If anyone still wonders why newspapers are losing subscribers in droves, Thursday's AJC provided another case study.
Through repeated tours at Fort Benning and eventually serving as its commanding general, I got to know Georgia and Georgians pretty well.
Congratulations, dear reader. Silly Season, aka, the 2010 political campaign, is nearing the end. Most of the wannabes have been shunted aside and we are in the short days of the campaign. On Nov. 2, it will all be over. Can December come soon enough?
This week, students from across the state of Georgia will begin classes at public and private colleges and universities located within our state.
New York City Mayor Michael Bloomberg is some sort of bigot. In a speech about the ground zero mosque and religious freedom, Bloomberg stipulated that "it is fair to ask the organizers of the mosque to show some special sensitivity to the situation."
On July 19, I had a dentist appointment to get my teeth cleaned. I go every three months because my gums are bad from childhood neglect, plus I like going to see Erica, my hygienist. She laughs at all of my jokes. Also, I like having clean and shiny teeth, unlike some of my Flounder Creek brethren who prefer a dull shade of green.
Reporters and commentators frequently cite scientists as support for positions. In headlines, scientists assess disasters ("Scientists say Gulf spill is way worse than estimated"), bolster environmental actions ("Scientists say mountaintop mining should be stopped") even to make the obvious official ("Drought grips some of Harris County, scientists say").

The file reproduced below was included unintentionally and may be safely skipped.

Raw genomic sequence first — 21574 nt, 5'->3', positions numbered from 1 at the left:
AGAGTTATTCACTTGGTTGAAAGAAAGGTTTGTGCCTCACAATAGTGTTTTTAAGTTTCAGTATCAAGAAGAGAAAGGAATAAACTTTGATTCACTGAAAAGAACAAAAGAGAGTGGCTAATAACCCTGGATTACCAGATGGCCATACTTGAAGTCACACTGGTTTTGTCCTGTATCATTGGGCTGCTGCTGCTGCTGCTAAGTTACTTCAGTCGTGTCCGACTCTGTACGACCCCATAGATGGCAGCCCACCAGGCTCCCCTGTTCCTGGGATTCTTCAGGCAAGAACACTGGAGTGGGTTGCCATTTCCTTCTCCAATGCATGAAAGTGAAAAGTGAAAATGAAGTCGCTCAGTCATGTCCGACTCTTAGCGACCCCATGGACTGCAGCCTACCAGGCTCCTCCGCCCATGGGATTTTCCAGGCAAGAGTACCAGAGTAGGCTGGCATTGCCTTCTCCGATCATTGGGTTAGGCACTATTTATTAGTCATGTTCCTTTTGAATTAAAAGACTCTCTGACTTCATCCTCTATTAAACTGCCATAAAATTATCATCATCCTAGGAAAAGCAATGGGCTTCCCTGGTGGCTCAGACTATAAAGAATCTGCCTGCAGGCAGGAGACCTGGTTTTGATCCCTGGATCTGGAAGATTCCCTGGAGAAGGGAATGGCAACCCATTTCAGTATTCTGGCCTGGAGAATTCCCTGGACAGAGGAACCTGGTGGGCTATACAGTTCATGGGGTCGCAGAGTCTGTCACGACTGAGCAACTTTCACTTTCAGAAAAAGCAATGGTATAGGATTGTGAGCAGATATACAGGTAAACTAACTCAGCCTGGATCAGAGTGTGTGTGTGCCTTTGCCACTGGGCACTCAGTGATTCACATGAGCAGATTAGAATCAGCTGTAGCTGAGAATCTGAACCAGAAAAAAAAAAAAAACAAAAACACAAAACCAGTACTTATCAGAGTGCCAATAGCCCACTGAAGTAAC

The long-awaited reunion finally happened as July came to an end.
I love the state of Georgia better than apple butter, but sometimes the place can try my patience. Like right now. It is just too hot.
Thankfully, the name calling and mudslinging that presented itself as a runoff is over and done with. After a race that sank state politics to some pretty low places, Republican Nathan Deal narrowly edged out fellow GOP member Karen Handel to win the right to face Democrat Roy Barnes in November.
MOULTRIE - So how does modern man define entertainment? This question came to me the other night as I watched "Billy the Exterminator." There I was in my recliner watching some man dressed up like a rock star crawling under a house to retrieve a dead possum. He's a TV star because he can retrieve a dead possum?
The nation's Social Security program turns 75 years old this week.
The looming possibility of a federal tax increase if Congress allows the Bush administration's tax cuts to expire offers the states an opportunity to protect investment. By lowering the capital gains tax rate, Georgia could earn a much-needed economic boost, inspiring confidence that it is fertile ground for capital investment and is dedicated to economic growth.
This coming Friday, we will celebrate Georgia Arbor Day. If you love and appreciate trees like I do, then please join us in celebration of trees this week by planting a tree and increasing our community tree canopy.
Editor, There is a new House bill going through the state at a very fast pace, and it's not even being discussed like any local gossip would. This is a very important issue for the entire state of Georgia. This bill proposes to take fuel tax off of your local SPLOST, ESPLOST and LOST revenue, which means a significant change in the operations of the county.
Twelve years ago, I made a decision to follow my head, not my heart, and put my career first. I'd just completed my first post-college internship at the Abilene Reporter-News in Texas and, having impressed my supervisor, was offered full-time employment at the end of my three-month stint.